Games

Epic Games Store Privacy Policy Conflicts With EU GDPR Laws, Sketchy Refund Policies

Launched earlier this week during The Game Awards 2018, the Epic Games Store aims to take on Steam by offering numerous exclusive titles. The new game store’s revenue share policies gives developers 88% of the sales profit, which has already begun to attract games like Ashen and Hades. It’s not all sunshine and rainbows, however, as digging into Epic Games Store’s privacy policy has unearthed some very worrying details, some of which do not conform with the GDPR laws.

Reddit users from r/pcgaming researched the privacy policy of the store and found that parts of it conflict with the GDPR laws implemented by the EU earlier this year. Several clauses of the text state that, by agreeing to privacy policy, you allow Epic Games to temporarily share your personal details with advertisers. While you can restrict Epic from sharing your personal information, you can only do so in “limited circumstances”. This goes directly against the GDPR laws, which call for increased privacy for consumers.

“If you are located in the EU or the Epic entities located in the EU process your personal information in the EU, then you have the right to restrict or object to our processing of your personal information. The right to restrict processing arises only in limited circumstances, for example, if you think we are processing inaccurate information. In addition, if we are required to restrict processing but the requirement is temporary, we may not be permanently obligated to adhere to your request.”

As if that wasn’t anti-consumer enough, getting a refund for a purchase made on the Epic Store is a big hassle. Before your request is processed, you will need to reply to an automated email with an unnecessary amount of information in order to prove account ownership.

Refund Request
Epic Refund Request

“We’re serious about player security, so if we’re unable to verify you own the account, we won’t be able to make any changes,” reads the automated email sent to ResetEra member astro.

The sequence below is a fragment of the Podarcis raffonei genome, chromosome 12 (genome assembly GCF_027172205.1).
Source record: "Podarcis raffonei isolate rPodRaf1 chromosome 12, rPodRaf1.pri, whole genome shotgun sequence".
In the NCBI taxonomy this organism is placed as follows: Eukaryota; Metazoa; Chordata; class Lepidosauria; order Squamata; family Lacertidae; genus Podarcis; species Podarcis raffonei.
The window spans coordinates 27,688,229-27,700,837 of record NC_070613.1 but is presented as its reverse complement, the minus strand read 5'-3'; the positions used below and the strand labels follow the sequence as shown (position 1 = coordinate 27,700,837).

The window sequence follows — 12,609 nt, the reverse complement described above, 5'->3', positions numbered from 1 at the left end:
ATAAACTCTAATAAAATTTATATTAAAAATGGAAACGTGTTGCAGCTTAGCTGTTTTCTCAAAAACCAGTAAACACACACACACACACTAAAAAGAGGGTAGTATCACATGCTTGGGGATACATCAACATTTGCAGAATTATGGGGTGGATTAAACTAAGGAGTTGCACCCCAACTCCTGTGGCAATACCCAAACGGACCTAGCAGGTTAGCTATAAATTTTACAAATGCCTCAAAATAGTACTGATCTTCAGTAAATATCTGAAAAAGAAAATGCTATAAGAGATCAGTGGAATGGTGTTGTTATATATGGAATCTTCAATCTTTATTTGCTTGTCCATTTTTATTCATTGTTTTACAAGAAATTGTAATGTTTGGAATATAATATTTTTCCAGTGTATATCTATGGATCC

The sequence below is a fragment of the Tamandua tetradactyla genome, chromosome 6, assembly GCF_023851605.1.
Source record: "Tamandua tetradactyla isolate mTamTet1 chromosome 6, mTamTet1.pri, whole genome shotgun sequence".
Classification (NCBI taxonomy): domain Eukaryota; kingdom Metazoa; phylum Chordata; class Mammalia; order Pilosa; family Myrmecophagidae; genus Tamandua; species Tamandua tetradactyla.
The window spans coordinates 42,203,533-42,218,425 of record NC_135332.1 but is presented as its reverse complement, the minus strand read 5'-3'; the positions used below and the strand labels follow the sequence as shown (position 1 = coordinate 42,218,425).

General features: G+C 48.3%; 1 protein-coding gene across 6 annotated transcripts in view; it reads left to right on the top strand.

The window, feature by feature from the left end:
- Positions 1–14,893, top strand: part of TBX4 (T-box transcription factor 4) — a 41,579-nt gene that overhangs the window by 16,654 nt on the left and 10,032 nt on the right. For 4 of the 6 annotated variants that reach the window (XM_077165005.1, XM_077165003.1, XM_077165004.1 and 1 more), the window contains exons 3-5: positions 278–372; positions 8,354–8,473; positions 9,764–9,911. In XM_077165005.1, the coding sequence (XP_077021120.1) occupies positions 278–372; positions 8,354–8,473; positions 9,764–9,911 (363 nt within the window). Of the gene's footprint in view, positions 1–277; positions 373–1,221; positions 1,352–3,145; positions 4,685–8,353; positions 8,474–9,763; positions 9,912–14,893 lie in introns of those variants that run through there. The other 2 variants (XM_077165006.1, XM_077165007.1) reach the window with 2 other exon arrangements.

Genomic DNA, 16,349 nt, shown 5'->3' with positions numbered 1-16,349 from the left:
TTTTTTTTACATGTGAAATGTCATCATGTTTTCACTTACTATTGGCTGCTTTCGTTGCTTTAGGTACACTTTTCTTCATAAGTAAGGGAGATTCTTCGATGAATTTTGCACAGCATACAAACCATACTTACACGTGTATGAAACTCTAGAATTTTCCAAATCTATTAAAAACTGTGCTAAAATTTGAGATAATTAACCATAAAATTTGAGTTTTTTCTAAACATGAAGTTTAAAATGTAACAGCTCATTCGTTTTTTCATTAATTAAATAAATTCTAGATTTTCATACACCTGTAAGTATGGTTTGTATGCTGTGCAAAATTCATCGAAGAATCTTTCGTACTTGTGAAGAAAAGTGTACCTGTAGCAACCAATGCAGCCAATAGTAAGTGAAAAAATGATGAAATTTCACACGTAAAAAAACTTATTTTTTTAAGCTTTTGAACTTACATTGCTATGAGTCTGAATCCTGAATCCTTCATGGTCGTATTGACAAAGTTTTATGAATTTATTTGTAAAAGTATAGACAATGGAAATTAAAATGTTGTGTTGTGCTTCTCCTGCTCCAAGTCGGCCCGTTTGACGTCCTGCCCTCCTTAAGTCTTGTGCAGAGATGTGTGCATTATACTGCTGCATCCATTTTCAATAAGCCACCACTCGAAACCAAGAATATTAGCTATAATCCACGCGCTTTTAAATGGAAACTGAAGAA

The Epic Games Store is off to good start, but such anti-consumer practices will definitely raise issues for the platform, especially in the EU.


Source
ResetEra

2 Comments

  1. Umm… Epic does realize that your public IP Address can change overtime, hence it might be IMPOSSIBLE for you to provide the IP Address(es) that Epic is expecting?

    Examples of how it can change including:

    * If you accessed Epic’s site/app at a different location
    * If you change Internet providers overtime
    * Doing certain things with your router that get you a new IP address
    * Using a VPN to hide your location

    Worse yet, it doesn’t actually specify if they want your IP address when you bought the item in question you want to refund, your IP when you registered an account with Epic, or your IP while submitting the refund request to Epic (the last of which is information that Epic will already have. But it seems unlikely that that’s the IP Epic wants, since they say to specify multiple IP addresses if necessary).

  2. I have a feeling this is in the process of changing, as their website has this FAQ for the store:
    “How do refunds work on the Epic Games store?”
    “We will offer two no-questions-asked refunds per player within two weeks of purchase.”

    I also noticed the title of the support question is not for refunds, but about spelling something wrong and changing account info or requesting additional GDPR-like info. OP, can you clarify this?

    “As if that wasn’t anti-consumer enough, getting a refund for a purchase made on the Epic Store is a big hassle. Before your request is processed, you will need to reply to an automated email with an unnecessary amount of information in order to prove account ownership.”

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